6. And yet appreciate your fellow competitors

    Trail runners are undoubtedly a friendly bunch as you support each other along some rough terrain. Yes, you can end up running alone for miles but there are times when you find yourself in a small bunch of runners taking turns to take the lead and making decisions collectively in terms of the direction to take. You don’t necessarily have to chat but having the silent companionship alongside you while you muddle through a route led by arrows and red and white tape makes you appreciate those who love the sport as much as you do.

    7. Improves your concentration

    One false move and you’ll be feasting on mud pies or worse, find yourself with a crippling injury. While the views can be spectacular, you really need to be aware of your footing and focus on the route that you’re plodding. Trail racing may fire up your imagination but it’s not the time to go into your own little dreamworld. And yes it does improve your concentration (and teaches you how to be tactical in cross-country racing).

    8. Helps you to adjust your pace

    Unlike a road race where you can pretty much run the same pace throughout (give or take a few hills), you have to get used to adjusting your pace when running trails. Not only are you faced with undulating hills but there’s the uneven terrain which takes it toll on your speed. You find yourself in a balancing act between speed, agility and mental strength. Or adjusting your speed between a conversational pace and one sentence pace throughout the longer trails races. And you’ll come out all the stronger for it.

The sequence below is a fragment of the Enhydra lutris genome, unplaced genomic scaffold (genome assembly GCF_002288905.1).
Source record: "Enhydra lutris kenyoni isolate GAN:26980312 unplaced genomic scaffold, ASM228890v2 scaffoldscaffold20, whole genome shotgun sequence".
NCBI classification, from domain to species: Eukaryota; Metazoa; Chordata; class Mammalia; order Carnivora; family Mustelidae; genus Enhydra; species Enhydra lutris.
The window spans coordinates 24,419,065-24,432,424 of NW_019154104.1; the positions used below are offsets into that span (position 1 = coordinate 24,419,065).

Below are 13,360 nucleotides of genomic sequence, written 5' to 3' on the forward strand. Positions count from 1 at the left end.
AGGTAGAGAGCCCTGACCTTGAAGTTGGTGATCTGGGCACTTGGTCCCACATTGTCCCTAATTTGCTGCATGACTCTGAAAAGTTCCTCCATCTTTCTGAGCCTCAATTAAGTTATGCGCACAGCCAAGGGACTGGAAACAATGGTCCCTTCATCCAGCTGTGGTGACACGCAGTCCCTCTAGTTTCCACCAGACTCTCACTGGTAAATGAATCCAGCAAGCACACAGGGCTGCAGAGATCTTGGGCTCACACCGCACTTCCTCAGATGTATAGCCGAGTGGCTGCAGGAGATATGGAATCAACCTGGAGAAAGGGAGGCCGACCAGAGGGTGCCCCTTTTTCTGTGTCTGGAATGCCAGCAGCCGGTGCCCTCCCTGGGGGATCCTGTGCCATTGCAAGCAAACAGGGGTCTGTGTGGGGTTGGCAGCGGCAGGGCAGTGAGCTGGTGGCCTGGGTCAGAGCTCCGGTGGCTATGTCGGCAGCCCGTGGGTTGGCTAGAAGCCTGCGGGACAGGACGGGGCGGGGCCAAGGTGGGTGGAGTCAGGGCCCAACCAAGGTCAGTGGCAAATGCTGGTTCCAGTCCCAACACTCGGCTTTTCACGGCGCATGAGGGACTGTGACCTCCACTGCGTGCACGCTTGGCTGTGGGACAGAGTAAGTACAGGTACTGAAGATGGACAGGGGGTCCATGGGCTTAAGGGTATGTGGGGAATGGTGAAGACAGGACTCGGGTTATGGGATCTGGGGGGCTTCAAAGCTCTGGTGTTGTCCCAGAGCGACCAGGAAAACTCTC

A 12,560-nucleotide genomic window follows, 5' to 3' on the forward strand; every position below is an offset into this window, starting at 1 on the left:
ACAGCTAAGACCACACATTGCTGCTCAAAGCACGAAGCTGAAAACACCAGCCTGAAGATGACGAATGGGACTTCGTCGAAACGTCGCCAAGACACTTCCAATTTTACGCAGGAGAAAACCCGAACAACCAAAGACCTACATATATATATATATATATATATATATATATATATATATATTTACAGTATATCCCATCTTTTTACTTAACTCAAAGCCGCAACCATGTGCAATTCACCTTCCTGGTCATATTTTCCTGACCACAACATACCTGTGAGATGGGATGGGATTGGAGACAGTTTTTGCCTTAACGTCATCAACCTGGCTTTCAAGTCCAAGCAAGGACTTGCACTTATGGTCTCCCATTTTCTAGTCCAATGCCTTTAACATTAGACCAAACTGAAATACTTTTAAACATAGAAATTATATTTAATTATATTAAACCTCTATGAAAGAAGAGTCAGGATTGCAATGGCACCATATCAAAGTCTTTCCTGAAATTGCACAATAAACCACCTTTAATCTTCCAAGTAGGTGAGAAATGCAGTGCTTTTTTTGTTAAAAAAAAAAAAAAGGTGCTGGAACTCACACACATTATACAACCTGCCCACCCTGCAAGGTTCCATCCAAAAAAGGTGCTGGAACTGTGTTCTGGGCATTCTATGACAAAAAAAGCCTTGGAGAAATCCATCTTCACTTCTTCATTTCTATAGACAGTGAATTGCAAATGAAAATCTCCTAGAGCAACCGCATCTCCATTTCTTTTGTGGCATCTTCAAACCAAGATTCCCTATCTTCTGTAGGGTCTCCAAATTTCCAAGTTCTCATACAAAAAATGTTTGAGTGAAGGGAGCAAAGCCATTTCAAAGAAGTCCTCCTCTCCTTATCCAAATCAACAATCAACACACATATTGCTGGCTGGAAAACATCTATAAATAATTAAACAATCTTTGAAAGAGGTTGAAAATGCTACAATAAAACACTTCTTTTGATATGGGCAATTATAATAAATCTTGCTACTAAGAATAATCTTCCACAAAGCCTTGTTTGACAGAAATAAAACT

9. Get out of your comfort zone

    Sure trail racing isn’t for everyone but by pushing you to the limit and challenging your body, you’ll find out that you’ve been sitting in your running comfort zone for way too long. I’m no running expert but I do know that to fundamentally improve you need to adapt your training routine so that you are hitting that good pain threshold and working muscles that have been asleep for a while. And you’ll also get a mental boost from the knowledge that you overcame a difficult and technical race.

    10. Push yourself when the going gets tough

    Here’s where the what running taught me about life comes in (I try not to get too philosophical about it all): by overcoming a tough trail where at times your legs feels like lead and it is so freezing you think you will never feel your fingers again builds your confidence. You were able to challenge yourself, feel the burn and come out the other side with a real sense of achievement and elation. And if you can do that then you can pretty much face life head on.

    I nailed it and feel all the better for the experience.

    I nailed it and feel all the better for the experience.

    I loved the Trailscape series as it really helped build on my strength both mentally and physically throughout the winter months. Why not join in their next series? I promise you will not regret it. To find out more go to http://www.trailscape.co.uk/

    The next Rail-to-Trail series

    The next Rail-to-Trail series

    Payday treats? Instead of spending £4 on a pint of cider, why not motivate me on the Marathon des Sables by putting a little cash my way. Find out more here http://uk.virginmoneygiving.com/SaharaBecsRun